Podcast: Interview with Devin Shelton of Emery

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Friday marked the release of Rub Some Dirt On It, the 9th studio album from Emery. Vocalist and bassist Devin Shelton joined Kiel Hauck on the show to talk about the new album and explain how the band’s creative process has evolved over the years. Shelton also discusses the band’s unique history and trajectory, and how their experiences early in their career set them up for a second act that has involved much more than just making music. Devin also talks scene nostalgia, playing shows post-pandemic, and this summer’s upcoming Labeled Fest. Take a listen!

You can buy Rub Some Dirt On It here.

Subscribe to our Podcast on Apple or Spotify

Posted by Kiel Hauck

Review: Emery – Rub Some Dirt On It

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I originally wasn’t going to write anything about the new Emery album, Rub Some Dirt On It. Anyone who has followed my pieces here on It’s All Dead knows my love for Emery and I think I’ve written or talked about almost every one of their albums in the five years since I started contributing here. I just kind of felt I had nothing new to add to the conversation. But where I was lacking inspiration, Emery stepped up and filled in the blanks for me.

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You can buy or stream Rub Some Dirt On It on Apple Music

Rub Some Dirt On It is Emery’s hardest hitting album to date. I think one of the privileges of being a band for 20 years is being able to drop the filter and really lean into the art you want to make. Over the past few years, the scene has often been up in arms over the members of Emery’s podcasts, or artistic choices with album art, or the shift in their lyrical content. A few years ago, they released a song called “People Always Ask If We’re Gonna Cuss in an Emery Song” for God’s sake. They’re basically an ouroboros now, just devouring the criticism and turning it into more incredible and thought-provoking art than ever before. Just when you think it’s quiet on the Emery front, they release a single like “I Don’t Know You At All”, and you’re sucked right back in. If Emery has anything going for them 20 years into their career, it’s their talent for constantly staying in the back of the scene’s mind.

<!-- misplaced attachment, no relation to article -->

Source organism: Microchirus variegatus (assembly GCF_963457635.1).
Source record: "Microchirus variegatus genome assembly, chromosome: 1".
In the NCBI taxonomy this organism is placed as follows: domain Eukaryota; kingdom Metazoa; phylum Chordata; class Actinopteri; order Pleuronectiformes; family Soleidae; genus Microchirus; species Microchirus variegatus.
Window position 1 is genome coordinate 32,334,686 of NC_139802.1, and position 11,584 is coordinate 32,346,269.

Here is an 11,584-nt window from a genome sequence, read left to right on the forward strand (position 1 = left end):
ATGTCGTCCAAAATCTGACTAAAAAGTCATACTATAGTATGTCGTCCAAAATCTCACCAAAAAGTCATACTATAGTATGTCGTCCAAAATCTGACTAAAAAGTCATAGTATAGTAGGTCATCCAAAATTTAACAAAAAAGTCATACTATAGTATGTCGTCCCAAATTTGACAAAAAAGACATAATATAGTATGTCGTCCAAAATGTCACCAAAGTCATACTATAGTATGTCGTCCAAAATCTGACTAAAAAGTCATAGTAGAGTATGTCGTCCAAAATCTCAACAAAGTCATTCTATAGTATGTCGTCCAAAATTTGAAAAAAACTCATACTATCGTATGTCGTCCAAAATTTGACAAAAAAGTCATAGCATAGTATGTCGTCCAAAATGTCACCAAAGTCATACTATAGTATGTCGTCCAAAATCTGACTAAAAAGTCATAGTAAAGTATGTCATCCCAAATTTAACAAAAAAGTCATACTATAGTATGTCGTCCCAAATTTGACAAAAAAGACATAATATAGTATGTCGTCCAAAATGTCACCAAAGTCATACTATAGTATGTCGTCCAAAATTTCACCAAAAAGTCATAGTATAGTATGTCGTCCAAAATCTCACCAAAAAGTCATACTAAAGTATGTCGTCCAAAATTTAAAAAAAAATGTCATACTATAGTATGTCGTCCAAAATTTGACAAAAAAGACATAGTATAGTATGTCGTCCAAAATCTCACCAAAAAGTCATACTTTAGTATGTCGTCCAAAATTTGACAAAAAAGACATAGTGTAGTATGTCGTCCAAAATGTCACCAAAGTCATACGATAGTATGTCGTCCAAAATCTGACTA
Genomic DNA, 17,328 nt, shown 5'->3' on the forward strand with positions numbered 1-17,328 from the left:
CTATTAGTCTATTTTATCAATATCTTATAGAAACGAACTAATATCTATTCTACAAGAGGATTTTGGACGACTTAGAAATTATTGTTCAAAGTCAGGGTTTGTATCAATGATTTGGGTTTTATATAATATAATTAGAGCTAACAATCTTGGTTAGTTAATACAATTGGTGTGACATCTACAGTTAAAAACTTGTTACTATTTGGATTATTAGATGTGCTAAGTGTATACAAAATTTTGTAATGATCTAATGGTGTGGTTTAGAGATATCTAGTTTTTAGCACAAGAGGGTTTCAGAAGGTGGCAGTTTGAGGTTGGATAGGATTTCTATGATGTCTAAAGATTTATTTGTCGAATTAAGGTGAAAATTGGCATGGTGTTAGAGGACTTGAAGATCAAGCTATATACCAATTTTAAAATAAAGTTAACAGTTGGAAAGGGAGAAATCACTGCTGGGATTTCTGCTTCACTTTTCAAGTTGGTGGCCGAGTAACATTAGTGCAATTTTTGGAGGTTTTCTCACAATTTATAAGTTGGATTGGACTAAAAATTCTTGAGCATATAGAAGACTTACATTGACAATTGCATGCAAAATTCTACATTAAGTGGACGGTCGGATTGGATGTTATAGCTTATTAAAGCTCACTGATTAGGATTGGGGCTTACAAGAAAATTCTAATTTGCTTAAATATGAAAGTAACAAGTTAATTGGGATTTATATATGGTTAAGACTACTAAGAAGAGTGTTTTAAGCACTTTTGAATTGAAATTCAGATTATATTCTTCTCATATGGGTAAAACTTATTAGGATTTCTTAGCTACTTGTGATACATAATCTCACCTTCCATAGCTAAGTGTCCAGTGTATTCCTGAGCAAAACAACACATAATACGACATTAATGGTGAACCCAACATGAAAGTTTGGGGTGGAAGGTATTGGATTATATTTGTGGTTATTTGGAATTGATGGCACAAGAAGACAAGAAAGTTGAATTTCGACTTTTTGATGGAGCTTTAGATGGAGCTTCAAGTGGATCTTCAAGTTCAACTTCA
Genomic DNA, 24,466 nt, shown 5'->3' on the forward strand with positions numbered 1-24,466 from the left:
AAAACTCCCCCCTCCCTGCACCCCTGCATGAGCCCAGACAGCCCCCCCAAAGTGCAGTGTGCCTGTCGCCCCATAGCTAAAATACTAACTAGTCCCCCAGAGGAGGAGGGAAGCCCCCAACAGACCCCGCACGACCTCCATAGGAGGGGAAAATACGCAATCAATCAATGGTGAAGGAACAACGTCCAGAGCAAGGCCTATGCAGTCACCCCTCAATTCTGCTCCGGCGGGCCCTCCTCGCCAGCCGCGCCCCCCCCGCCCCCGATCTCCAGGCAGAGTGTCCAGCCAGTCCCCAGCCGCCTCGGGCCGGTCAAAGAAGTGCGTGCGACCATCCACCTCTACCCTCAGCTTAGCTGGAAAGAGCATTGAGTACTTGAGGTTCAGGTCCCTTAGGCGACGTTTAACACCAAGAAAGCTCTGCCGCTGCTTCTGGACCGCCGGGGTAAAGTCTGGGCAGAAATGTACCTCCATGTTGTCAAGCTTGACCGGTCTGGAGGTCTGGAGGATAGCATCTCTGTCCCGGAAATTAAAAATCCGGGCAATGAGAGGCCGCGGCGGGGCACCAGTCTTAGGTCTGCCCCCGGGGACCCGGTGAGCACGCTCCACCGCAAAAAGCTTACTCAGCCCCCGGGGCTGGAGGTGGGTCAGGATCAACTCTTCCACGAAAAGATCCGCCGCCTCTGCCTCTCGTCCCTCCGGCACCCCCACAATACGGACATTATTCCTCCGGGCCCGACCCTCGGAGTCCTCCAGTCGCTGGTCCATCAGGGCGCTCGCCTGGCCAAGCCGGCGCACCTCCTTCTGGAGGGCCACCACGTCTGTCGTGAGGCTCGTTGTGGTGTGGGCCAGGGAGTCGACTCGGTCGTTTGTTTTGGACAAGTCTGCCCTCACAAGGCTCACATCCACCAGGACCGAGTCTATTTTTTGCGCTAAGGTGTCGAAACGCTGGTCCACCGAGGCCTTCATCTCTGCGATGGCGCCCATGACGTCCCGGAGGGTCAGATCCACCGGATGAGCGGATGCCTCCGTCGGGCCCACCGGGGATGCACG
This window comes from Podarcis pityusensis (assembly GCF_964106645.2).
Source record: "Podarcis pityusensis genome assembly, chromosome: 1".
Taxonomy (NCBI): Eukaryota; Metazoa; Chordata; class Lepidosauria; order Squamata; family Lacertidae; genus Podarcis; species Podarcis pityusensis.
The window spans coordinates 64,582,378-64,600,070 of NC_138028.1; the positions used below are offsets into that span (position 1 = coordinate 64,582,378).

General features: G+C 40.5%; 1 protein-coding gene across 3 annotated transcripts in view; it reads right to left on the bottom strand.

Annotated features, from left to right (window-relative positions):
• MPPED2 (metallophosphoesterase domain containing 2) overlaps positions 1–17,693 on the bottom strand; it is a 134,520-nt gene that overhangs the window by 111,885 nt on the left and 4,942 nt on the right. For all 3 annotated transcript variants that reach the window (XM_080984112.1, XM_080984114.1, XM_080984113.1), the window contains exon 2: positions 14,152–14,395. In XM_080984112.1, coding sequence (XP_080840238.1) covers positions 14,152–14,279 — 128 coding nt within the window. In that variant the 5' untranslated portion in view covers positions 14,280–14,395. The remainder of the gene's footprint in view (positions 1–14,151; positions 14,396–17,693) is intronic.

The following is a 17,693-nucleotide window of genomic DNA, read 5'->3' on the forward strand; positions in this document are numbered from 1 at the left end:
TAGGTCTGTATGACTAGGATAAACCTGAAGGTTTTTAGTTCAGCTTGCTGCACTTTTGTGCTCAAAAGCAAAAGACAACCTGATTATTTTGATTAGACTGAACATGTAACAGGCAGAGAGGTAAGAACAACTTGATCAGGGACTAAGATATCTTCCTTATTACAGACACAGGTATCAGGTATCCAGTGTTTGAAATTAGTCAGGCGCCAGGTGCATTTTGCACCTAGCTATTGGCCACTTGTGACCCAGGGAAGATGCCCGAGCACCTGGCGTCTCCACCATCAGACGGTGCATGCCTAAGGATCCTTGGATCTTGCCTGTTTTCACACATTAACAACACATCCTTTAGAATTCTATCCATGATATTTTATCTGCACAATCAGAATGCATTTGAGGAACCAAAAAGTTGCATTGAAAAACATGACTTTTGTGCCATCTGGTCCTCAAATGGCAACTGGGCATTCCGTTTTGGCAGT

For Rub Some Dirt On It, I wrote off the title as an uber-masculine dude-fest at first, but Emery is at their most vulnerable here. The songs detail church abuse (“Stranger”), the way faith falters over the years (“You Stole God From Me”), and just the regular old guy/gal songs we know and love from South Carolina’s post-hardcore darlings (“You Said Enough”). And just in case we get too overwhelmed or in our feelings over it, they end the album with “Lovely Lady”, a complete turn-around musically, but a cool picture of just how well they mesh as a band, and a fitting closer to a very deep and personal album.

The album has some of Emery’s most interesting instrumentation, and more cutting lyrics than even in their edgy era when they were young. The 20+ years together have only tightened their sound and refined their artistic presence. They were a force to be reckoned with in the scene when they began, and they’re even more of a force now.

The band recorded this album in one take on a 2-hour livestream spectacular, and other than some minor tweaks here and there for recording’s sake, gave us the album as it was originally performed. I’ve said this before, but Emery really took the independent release format by the horns and completely flipped the script. Every time they’ve released something in their indie era, it’s better and fresher than what they did before. It’s almost like they challenge themselves to try something new every album cycle, and we’re privileged enough to come along for the ride.